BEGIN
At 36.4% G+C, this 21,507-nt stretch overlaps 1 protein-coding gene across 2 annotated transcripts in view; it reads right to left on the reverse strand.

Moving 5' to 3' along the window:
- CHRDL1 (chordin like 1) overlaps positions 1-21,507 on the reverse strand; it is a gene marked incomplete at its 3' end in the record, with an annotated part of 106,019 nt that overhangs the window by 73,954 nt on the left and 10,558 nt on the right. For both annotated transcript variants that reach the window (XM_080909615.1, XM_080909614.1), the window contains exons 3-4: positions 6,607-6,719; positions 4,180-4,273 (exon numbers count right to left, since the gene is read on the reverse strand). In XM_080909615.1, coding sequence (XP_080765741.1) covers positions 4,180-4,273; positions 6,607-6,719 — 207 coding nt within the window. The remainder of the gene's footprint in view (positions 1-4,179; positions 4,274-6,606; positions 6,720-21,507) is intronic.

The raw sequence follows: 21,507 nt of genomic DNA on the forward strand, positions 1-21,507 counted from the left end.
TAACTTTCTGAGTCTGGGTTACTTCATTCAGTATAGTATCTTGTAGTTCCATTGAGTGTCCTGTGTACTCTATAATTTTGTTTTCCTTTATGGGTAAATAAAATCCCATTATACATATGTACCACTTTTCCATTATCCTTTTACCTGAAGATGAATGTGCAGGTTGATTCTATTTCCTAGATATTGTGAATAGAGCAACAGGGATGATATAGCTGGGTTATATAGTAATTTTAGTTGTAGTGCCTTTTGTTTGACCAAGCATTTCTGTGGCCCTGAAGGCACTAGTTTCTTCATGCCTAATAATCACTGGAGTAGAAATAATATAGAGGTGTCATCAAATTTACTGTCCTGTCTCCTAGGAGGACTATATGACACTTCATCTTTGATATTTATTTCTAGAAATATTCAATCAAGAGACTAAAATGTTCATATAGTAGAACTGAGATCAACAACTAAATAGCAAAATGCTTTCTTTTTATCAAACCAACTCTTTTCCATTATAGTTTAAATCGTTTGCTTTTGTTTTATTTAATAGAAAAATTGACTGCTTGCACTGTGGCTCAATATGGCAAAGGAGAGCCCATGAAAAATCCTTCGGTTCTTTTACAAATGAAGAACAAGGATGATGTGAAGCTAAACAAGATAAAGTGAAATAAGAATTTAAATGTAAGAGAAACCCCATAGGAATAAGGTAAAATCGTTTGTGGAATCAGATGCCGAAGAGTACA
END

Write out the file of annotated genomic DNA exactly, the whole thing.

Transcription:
At 36.4% G+C, this 21,507-nt stretch overlaps 1 protein-coding gene across 2 annotated transcripts in view; it reads right to left on the reverse strand.

Moving 5' to 3' along the window:
- CHRDL1 (chordin like 1) overlaps positions 1-21,507 on the reverse strand; it is a gene marked incomplete at its 3' end in the record, with an annotated part of 106,019 nt that overhangs the window by 73,954 nt on the left and 10,558 nt on the right. For both annotated transcript variants that reach the window (XM_080909615.1, XM_080909614.1), the window contains exons 3-4: positions 6,607-6,719; positions 4,180-4,273 (exon numbers count right to left, since the gene is read on the reverse strand). In XM_080909615.1, coding sequence (XP_080765741.1) covers positions 4,180-4,273; positions 6,607-6,719 — 207 coding nt within the window. The remainder of the gene's footprint in view (positions 1-4,179; positions 4,274-6,606; positions 6,720-21,507) is intronic.

The raw sequence follows: 21,507 nt of genomic DNA on the forward strand, positions 1-21,507 counted from the left end.
TAACTTTCTGAGTCTGGGTTACTTCATTCAGTATAGTATCTTGTAGTTCCATTGAGTGTCCTGTGTACTCTATAATTTTGTTTTCCTTTATGGGTAAATAAAATCCCATTATACATATGTACCACTTTTCCATTATCCTTTTACCTGAAGATGAATGTGCAGGTTGATTCTATTTCCTAGATATTGTGAATAGAGCAACAGGGATGATATAGCTGGGTTATATAGTAATTTTAGTTGTAGTGCCTTTTGTTTGACCAAGCATTTCTGTGGCCCTGAAGGCACTAGTTTCTTCATGCCTAATAATCACTGGAGTAGAAATAATATAGAGGTGTCATCAAATTTACTGTCCTGTCTCCTAGGAGGACTATATGACACTTCATCTTTGATATTTATTTCTAGAAATATTCAATCAAGAGACTAAAATGTTCATATAGTAGAACTGAGATCAACAACTAAATAGCAAAATGCTTTCTTTTTATCAAACCAACTCTTTTCCATTATAGTTTAAATCGTTTGCTTTTGTTTTATTTAATAGAAAAATTGACTGCTTGCACTGTGGCTCAATATGGCAAAGGAGAGCCCATGAAAAATCCTTCGGTTCTTTTACAAATGAAGAACAAGGATGATGTGAAGCTAAACAAGATAAAGTGAAATAAGAATTTAAATGTAAGAGAAACCCCATAGGAATAAGGTAAAATCGTTTGTGGAATCAGATGCCGAAGAGTACA